Izumi Shikibu (和泉式部)
Izumi Shikibu （dates unknown) was a poet of the mid-Heian period. The generally accepted theory puts her birth around 978. She is regarded as one of the Medieval 36 Immortal poets.
She was a daughter of the governor of Echizen, OE no Masamune. She became TACHIBANA no Michisada, Izumi-no-kuninokami's wife, and was called 'Izumi Shikibu,' this being a combination of the country of her husband's post and the name of her father's office. Although their marriage later failed, the daughter born between them--KOSHIKIBU no Naishi--inherited her mother's poetic gifts.
She was said to be one of the ladies-in-waiting in attendance on Empress Shoshi (also read as Masako) and to have been called Omotomaru at first, but there are also theories that contradict this assertion. While she was still Michisada's wife, her love affair with the third son of Emperor Reizei, Prince Tametaka (977 - 1002), became the gossip of the court, and she was disowned by her father for loving someone above her station. After the death of Price Tametaka, she was then courted by Prince Atsumichi (981 - 1007), his younger brother by the same mother. When he tried to place her in his mansion, his principal wife left him as a result.
As the prince's concubine, she bore him one son, Eikaku, but he died young in 1007. From 1008 to 1011, she served as a lady-in-waiting to Empress Shoshi (also read Akiko), the wife of Emperor Ichijo. When she was past the age of 40 she married FUJIWARA no Yasumasa, a retainer of her master Shoshi's father, Fujiwara no Michinaga; FUJIWARA, who was famous for his bravery, went to Tango, the country of her new husband's post. She was still alive when her daughter KOSHIKIBU no Naishi died in 1025, but nothing is known about her later years.
Her love affairs were so numerous that Michinaga called her 'a fickle woman.'
Her love poems, laments and Buddhist poems best express her sincere feeling, and she has many masterpieces, particularly among her passionate love poems. Her talent was praised even by her contemporary, the great poet FUJIWARA no Kinto, and she was truly one of the best court poets of either gender.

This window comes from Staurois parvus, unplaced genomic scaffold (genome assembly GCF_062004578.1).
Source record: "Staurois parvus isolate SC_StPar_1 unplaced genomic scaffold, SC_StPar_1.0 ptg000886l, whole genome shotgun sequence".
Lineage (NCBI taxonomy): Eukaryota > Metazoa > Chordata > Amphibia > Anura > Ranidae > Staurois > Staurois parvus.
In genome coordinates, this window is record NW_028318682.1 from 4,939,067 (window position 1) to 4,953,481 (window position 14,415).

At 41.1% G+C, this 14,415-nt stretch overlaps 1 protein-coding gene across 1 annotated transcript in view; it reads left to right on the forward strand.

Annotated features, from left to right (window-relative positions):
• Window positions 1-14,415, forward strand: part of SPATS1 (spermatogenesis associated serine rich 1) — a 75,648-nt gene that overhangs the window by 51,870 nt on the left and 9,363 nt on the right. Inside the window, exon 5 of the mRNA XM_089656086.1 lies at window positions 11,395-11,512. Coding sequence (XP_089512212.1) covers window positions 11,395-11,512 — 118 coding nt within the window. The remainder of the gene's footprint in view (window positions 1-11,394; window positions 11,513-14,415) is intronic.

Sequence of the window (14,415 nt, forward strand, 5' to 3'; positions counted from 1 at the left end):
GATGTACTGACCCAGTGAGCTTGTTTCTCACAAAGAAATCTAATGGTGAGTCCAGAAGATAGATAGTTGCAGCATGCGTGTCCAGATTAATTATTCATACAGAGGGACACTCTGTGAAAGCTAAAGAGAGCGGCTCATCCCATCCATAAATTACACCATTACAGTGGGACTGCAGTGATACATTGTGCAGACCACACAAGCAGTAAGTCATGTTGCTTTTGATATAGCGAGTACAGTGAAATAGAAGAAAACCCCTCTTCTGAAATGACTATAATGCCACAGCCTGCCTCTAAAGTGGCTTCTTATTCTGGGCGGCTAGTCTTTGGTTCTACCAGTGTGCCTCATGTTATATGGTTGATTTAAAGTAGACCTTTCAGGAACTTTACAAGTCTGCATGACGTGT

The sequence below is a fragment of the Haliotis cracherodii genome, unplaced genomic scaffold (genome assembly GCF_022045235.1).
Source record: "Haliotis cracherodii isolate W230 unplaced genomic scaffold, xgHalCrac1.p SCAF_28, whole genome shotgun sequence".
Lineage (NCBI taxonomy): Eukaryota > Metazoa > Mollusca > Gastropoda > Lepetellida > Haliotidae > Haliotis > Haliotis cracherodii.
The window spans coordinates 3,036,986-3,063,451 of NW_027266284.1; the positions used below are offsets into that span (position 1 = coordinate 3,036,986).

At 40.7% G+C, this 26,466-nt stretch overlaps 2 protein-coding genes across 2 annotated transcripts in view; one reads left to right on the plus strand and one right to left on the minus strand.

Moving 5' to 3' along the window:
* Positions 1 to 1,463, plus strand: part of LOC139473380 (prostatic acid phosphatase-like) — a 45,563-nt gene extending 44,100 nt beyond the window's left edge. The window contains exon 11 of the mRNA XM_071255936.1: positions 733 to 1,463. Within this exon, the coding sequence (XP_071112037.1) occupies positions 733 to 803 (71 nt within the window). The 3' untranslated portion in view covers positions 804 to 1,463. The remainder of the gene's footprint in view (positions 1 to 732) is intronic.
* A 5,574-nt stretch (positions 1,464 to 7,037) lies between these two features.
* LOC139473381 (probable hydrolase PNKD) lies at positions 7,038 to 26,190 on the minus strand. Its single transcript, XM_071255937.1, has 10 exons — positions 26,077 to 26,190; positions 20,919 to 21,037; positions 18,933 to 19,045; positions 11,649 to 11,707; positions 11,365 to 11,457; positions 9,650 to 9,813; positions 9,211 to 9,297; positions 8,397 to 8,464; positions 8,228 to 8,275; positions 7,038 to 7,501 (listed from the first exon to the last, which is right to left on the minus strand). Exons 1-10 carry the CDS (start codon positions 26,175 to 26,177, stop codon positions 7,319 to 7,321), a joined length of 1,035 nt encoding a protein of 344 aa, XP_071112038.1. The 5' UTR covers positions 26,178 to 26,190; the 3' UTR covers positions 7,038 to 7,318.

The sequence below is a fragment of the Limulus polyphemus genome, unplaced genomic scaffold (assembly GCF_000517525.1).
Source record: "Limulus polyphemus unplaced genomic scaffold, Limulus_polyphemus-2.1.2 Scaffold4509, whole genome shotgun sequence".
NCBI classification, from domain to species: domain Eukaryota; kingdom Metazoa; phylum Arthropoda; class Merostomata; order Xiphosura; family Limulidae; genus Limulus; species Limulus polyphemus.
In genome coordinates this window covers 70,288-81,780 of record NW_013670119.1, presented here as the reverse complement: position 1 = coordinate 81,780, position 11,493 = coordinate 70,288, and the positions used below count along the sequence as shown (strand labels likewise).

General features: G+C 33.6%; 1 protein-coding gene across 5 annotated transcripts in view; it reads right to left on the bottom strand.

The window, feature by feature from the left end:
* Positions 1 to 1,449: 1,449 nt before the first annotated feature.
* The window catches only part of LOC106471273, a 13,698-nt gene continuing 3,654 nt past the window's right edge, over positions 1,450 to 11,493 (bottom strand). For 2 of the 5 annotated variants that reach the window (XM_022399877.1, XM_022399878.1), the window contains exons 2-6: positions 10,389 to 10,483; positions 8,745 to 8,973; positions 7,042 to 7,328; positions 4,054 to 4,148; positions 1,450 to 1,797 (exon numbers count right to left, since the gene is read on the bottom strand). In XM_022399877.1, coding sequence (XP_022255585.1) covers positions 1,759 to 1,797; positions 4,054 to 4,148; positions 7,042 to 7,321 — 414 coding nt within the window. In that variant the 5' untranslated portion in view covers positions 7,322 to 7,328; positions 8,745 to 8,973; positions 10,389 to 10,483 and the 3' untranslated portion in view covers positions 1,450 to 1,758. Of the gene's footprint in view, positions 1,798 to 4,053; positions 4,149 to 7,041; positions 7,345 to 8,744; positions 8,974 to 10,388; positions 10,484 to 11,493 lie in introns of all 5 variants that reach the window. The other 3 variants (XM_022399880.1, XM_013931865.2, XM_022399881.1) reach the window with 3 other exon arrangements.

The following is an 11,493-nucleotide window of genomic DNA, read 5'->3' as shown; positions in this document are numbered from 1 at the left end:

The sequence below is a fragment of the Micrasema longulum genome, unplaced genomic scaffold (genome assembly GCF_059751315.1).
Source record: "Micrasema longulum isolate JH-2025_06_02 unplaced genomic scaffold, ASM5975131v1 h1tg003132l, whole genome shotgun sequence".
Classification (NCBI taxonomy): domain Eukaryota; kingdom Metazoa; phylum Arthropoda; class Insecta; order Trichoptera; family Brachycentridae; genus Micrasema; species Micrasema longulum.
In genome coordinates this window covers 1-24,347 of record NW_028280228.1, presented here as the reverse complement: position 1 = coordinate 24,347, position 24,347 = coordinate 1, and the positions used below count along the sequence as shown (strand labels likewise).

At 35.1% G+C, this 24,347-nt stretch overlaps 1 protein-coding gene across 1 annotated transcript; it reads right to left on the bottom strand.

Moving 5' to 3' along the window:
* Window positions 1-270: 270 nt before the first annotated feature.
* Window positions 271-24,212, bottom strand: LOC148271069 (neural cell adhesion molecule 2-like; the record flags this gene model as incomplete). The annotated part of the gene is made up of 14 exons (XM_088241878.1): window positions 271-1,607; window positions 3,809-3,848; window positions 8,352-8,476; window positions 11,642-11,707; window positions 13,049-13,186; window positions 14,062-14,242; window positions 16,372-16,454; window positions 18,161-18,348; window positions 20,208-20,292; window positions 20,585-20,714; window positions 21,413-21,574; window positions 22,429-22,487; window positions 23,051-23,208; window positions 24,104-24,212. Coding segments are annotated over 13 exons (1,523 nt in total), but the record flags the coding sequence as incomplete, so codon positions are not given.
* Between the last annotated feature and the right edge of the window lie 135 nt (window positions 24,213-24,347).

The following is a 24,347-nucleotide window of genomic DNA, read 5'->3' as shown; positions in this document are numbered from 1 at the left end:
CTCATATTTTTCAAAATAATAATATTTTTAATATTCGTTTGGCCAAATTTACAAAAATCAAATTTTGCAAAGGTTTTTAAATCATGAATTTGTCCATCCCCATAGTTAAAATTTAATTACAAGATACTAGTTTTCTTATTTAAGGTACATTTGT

There exists an "Izumi Shikibu Nikki," a diary about the details of her love with Prince Atsumichi in story form, but whether she in fact wrote it is questionable. There are also surviving private poetry collections: "The Main Poetry Collection of Izumi Shikibu," "The Continued Poetry Collection of Izumi Shikibu" and "The Shinkan-bon Izumi Shikibu Poetry Collection." Starting from the "Shui Wakashu," 246 of her poems were collected in the imperial anthologies, and in the "Goshui Wakashu," the first imperial anthology after her death, she had the honor of being the poet with the greatest number of poems included.
Many places throughout Japan are said to hold the grave of Izumi Shikibu, but none of them is more than legendary.
Kunio YANAGIDA mentioned that the reason such traditions exist everywhere is 'because the women belonging to the Seigan-ji Temple in Kyoto, who told tales of Shikibu as a katari (oral performance), traveled to every corner of the country during the medieval period.'
There is currently a stone monument said to be her burial place in Mitake Town, Kani District, Gifu Prefecture. According to the tradition there, in her later years she attempted a journey down the Tokaido but fell ill and passed away there.
The poem carved on the monument says ' When one passes by and the bridge sinks, let the one behind stop a while.'
In Ishikawa Town, in the Ishikawa district of Fukushima Prefecture, there remains a tradition that "Tamayohime," the daughter of Kuniyasu YASUDA Hyoe, a local governor who ruled that place, was in fact Izumi Shikibu. A spring called Kowashimizu, which was used for the newborn Shikibu's first bath, still exists, as well as a miraculous spring called Nekonaki Hot Spring where Shikibu's cat "Some," grieving at parting from her when she was thirteen, was cured as she cried and her body soaked.
There also remains a tradition about Izumi Shikibu in Ureshino City, Saga Prefecture.
According to a tradition in Itami City, Hyogo Prefecture, the location of her residence is at the 'Izumi Shikibu Temple' in Hiraokacho, Nishi Ward, Sakai City, Osaka Prefecture.